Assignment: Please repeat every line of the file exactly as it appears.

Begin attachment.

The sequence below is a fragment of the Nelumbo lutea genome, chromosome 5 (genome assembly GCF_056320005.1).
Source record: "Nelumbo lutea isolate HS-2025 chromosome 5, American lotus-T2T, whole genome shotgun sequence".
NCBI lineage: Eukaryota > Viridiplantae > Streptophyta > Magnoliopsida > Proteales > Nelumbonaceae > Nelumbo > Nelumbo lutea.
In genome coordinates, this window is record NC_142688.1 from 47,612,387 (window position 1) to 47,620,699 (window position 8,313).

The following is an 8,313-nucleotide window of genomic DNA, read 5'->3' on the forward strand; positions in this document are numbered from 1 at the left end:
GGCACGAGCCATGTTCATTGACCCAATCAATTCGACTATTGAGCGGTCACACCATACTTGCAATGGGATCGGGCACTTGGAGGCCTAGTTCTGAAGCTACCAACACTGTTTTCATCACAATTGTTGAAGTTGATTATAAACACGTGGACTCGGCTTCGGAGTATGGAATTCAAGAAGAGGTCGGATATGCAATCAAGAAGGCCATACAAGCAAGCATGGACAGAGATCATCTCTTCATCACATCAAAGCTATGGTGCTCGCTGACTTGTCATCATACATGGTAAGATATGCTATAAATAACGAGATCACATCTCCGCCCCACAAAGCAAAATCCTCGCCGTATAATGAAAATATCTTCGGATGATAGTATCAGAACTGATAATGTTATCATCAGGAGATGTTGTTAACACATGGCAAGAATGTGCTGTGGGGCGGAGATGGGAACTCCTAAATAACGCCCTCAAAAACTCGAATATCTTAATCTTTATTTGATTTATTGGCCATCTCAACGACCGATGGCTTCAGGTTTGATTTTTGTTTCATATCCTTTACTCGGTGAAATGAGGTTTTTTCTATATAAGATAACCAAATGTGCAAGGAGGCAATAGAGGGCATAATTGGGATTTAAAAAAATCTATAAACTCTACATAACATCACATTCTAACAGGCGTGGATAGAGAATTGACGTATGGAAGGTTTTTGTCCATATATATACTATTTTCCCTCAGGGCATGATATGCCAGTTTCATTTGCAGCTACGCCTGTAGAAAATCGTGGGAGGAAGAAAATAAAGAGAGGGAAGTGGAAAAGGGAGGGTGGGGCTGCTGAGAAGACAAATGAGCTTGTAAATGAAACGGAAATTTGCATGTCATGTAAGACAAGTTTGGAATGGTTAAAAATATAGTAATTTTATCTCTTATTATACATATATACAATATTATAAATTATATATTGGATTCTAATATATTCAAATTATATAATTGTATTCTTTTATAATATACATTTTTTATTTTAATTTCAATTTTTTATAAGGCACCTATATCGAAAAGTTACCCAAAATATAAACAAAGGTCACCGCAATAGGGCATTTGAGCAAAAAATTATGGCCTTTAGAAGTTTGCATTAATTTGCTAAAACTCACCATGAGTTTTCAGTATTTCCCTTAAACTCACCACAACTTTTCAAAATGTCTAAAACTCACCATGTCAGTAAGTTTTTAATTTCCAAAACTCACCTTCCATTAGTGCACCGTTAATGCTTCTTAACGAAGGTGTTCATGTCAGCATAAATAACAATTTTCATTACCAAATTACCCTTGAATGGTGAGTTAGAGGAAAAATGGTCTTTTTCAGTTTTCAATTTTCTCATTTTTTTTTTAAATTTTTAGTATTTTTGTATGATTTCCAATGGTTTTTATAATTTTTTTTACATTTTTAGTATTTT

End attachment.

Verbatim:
The sequence below is a fragment of the Nelumbo lutea genome, chromosome 5 (genome assembly GCF_056320005.1).
Source record: "Nelumbo lutea isolate HS-2025 chromosome 5, American lotus-T2T, whole genome shotgun sequence".
NCBI lineage: Eukaryota > Viridiplantae > Streptophyta > Magnoliopsida > Proteales > Nelumbonaceae > Nelumbo > Nelumbo lutea.
In genome coordinates, this window is record NC_142688.1 from 47,612,387 (window position 1) to 47,620,699 (window position 8,313).

The following is an 8,313-nucleotide window of genomic DNA, read 5'->3' on the forward strand; positions in this document are numbered from 1 at the left end:
GGCACGAGCCATGTTCATTGACCCAATCAATTCGACTATTGAGCGGTCACACCATACTTGCAATGGGATCGGGCACTTGGAGGCCTAGTTCTGAAGCTACCAACACTGTTTTCATCACAATTGTTGAAGTTGATTATAAACACGTGGACTCGGCTTCGGAGTATGGAATTCAAGAAGAGGTCGGATATGCAATCAAGAAGGCCATACAAGCAAGCATGGACAGAGATCATCTCTTCATCACATCAAAGCTATGGTGCTCGCTGACTTGTCATCATACATGGTAAGATATGCTATAAATAACGAGATCACATCTCCGCCCCACAAAGCAAAATCCTCGCCGTATAATGAAAATATCTTCGGATGATAGTATCAGAACTGATAATGTTATCATCAGGAGATGTTGTTAACACATGGCAAGAATGTGCTGTGGGGCGGAGATGGGAACTCCTAAATAACGCCCTCAAAAACTCGAATATCTTAATCTTTATTTGATTTATTGGCCATCTCAACGACCGATGGCTTCAGGTTTGATTTTTGTTTCATATCCTTTACTCGGTGAAATGAGGTTTTTTCTATATAAGATAACCAAATGTGCAAGGAGGCAATAGAGGGCATAATTGGGATTTAAAAAAATCTATAAACTCTACATAACATCACATTCTAACAGGCGTGGATAGAGAATTGACGTATGGAAGGTTTTTGTCCATATATATACTATTTTCCCTCAGGGCATGATATGCCAGTTTCATTTGCAGCTACGCCTGTAGAAAATCGTGGGAGGAAGAAAATAAAGAGAGGGAAGTGGAAAAGGGAGGGTGGGGCTGCTGAGAAGACAAATGAGCTTGTAAATGAAACGGAAATTTGCATGTCATGTAAGACAAGTTTGGAATGGTTAAAAATATAGTAATTTTATCTCTTATTATACATATATACAATATTATAAATTATATATTGGATTCTAATATATTCAAATTATATAATTGTATTCTTTTATAATATACATTTTTTATTTTAATTTCAATTTTTTATAAGGCACCTATATCGAAAAGTTACCCAAAATATAAACAAAGGTCACCGCAATAGGGCATTTGAGCAAAAAATTATGGCCTTTAGAAGTTTGCATTAATTTGCTAAAACTCACCATGAGTTTTCAGTATTTCCCTTAAACTCACCACAACTTTTCAAAATGTCTAAAACTCACCATGTCAGTAAGTTTTTAATTTCCAAAACTCACCTTCCATTAGTGCACCGTTAATGCTTCTTAACGAAGGTGTTCATGTCAGCATAAATAACAATTTTCATTACCAAATTACCCTTGAATGGTGAGTTAGAGGAAAAATGGTCTTTTTCAGTTTTCAATTTTCTCATTTTTTTTTTAAATTTTTAGTATTTTTGTATGATTTCCAATGGTTTTTATAATTTTTTTTACATTTTTAGTATTTT